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Publication numberUS6959634 B2
Publication typeGrant
Application numberUS 10/031,669
PCT numberPCT/EP2001/005514
Publication dateNov 1, 2005
Filing dateMay 15, 2001
Priority dateMay 17, 2000
Fee statusPaid
Also published asDE10023932A1, EP1196268A1, EP1196268B1, EP1196269A1, EP1196269B1, EP1196270A1, EP1196270B1, EP1196271A1, EP1196271B1, US6755106, US6880443, US20020189416, US20030084770, US20040011181, US20040144228, WO2001087554A1, WO2001087555A1, WO2001087556A1, WO2001087557A1
Publication number031669, 10031669, PCT/2001/5514, PCT/EP/1/005514, PCT/EP/1/05514, PCT/EP/2001/005514, PCT/EP/2001/05514, PCT/EP1/005514, PCT/EP1/05514, PCT/EP1005514, PCT/EP105514, PCT/EP2001/005514, PCT/EP2001/05514, PCT/EP2001005514, PCT/EP200105514, US 6959634 B2, US 6959634B2, US-B2-6959634, US6959634 B2, US6959634B2
InventorsHelmut Gross, Werner Bauer, Gerhard Becker, Gerd Gottschalk, Richard Neubauer, Horst Schneider, Frank Stemmer
Original AssigneeAdolf Mohr Maschinenfabrik Gmbh & Co. Kg
Export CitationBiBTeX, EndNote, RefMan
External Links: USPTO, USPTO Assignment, Espacenet
Device for die cutting a stack consisting of sheet-type materials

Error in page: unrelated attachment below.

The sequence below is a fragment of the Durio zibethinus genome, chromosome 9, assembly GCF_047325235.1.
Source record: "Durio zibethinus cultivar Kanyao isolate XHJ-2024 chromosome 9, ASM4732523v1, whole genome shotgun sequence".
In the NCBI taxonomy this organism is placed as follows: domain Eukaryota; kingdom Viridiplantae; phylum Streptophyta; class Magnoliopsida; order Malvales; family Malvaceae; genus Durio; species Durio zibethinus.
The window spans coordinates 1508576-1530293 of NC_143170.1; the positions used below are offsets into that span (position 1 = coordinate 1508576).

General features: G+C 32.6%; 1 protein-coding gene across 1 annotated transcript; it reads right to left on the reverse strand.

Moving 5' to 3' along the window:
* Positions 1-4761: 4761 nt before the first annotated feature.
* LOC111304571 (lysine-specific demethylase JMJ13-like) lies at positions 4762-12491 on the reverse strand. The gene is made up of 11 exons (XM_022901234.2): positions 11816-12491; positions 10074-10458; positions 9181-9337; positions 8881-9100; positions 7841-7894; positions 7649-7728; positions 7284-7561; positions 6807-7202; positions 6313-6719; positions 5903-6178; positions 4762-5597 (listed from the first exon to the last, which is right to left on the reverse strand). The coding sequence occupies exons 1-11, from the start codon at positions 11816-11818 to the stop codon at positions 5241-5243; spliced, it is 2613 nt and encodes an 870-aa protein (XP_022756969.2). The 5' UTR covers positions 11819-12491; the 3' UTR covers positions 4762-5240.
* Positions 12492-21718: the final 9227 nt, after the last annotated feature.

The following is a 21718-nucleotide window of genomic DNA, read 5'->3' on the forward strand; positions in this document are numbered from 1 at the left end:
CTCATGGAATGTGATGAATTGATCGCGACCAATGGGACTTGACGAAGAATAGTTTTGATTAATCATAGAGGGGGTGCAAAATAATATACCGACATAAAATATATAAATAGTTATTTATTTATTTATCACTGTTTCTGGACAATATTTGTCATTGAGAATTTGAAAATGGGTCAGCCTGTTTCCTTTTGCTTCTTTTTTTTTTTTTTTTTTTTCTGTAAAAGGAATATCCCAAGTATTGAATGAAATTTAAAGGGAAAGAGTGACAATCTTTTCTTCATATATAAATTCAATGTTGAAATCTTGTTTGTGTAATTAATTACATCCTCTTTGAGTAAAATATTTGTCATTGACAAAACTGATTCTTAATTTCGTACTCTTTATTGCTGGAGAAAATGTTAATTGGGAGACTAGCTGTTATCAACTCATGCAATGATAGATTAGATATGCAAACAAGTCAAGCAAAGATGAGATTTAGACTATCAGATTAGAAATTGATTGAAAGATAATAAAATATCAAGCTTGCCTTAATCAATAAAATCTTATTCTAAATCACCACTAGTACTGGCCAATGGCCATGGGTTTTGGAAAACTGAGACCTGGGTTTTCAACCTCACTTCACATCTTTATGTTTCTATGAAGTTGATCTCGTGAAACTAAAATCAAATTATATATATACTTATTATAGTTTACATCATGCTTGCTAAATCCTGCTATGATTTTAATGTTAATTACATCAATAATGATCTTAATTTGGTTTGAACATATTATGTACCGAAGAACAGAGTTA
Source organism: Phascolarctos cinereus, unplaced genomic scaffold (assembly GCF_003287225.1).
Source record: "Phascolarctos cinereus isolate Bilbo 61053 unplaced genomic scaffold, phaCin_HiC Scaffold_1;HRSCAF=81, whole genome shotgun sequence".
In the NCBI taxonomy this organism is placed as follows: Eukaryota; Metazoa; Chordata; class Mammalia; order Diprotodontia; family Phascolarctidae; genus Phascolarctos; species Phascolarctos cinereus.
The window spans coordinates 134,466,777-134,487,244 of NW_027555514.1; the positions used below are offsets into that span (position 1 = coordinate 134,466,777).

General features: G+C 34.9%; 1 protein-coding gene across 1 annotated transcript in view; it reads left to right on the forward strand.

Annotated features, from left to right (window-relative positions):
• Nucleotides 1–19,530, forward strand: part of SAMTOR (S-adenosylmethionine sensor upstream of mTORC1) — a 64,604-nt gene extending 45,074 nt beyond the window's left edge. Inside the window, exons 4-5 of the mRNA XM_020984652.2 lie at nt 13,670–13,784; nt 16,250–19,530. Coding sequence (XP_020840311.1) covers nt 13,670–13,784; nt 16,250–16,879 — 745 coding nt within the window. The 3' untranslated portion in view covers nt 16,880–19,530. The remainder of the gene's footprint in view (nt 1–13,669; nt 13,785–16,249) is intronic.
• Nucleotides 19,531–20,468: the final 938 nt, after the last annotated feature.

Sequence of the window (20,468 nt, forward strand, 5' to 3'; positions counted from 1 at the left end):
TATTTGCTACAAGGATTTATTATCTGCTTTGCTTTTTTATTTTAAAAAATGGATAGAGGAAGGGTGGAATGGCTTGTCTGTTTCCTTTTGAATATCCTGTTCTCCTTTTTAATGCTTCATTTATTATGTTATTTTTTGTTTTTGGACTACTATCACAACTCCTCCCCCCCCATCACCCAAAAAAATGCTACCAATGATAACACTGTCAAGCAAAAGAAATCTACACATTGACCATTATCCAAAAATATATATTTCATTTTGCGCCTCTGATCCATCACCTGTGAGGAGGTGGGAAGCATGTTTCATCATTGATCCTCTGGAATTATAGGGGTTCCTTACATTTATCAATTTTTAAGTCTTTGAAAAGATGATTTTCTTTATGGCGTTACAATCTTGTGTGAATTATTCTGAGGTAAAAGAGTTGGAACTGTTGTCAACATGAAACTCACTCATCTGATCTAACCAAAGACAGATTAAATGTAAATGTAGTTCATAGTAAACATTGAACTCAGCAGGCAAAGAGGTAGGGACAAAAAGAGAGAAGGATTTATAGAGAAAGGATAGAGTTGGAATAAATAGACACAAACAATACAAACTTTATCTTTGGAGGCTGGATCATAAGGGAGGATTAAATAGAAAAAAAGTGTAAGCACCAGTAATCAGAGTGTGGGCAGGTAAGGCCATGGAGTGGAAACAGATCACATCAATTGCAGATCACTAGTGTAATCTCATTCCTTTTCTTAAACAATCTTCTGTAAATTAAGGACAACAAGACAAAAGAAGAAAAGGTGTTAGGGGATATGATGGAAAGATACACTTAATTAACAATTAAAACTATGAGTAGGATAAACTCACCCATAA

US 6959634 B2
Abstract
The invention concerns a device for die-cutting a stack of sheet-like materials, particularly labels, whereby the stack is pressed into the die-cutter blade by a relative movement of a punching ram and a hollow cylindrical die-cutter blade.
For a device such as this, it is proposed that the die-cutter blade 18 is adjustably held in a frame 16, and the frame 16 is accommodated by a receiving apparatus 13 which is mounted in a punch platen 12 and is adjustable relative to it, whereby the frame 16 can be slid in a plane parallel to the punch platen 12, in particular is adjustable in the direction of two major axes that are essentially arranged perpendicular to one another, and can also be tilted out of the plane.
Such a device allows for precise orientation of the die-cutter blade relative to the stack to be punched.
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Claims(14)
1. A device for die-cutting a stack of sheet materials, comprising:
a punch platen;
a hollow die-cutter blade;
a frame for receiving and retaining the die-cutter blade, wherein the die-cutter blade is adjustable relative to the frame, and wherein the frame is slideable in a plane parallel to the punch platen and tiltable with respect to the plane, and wherein the frame is adjustable with respect to both orthogonal plane axes;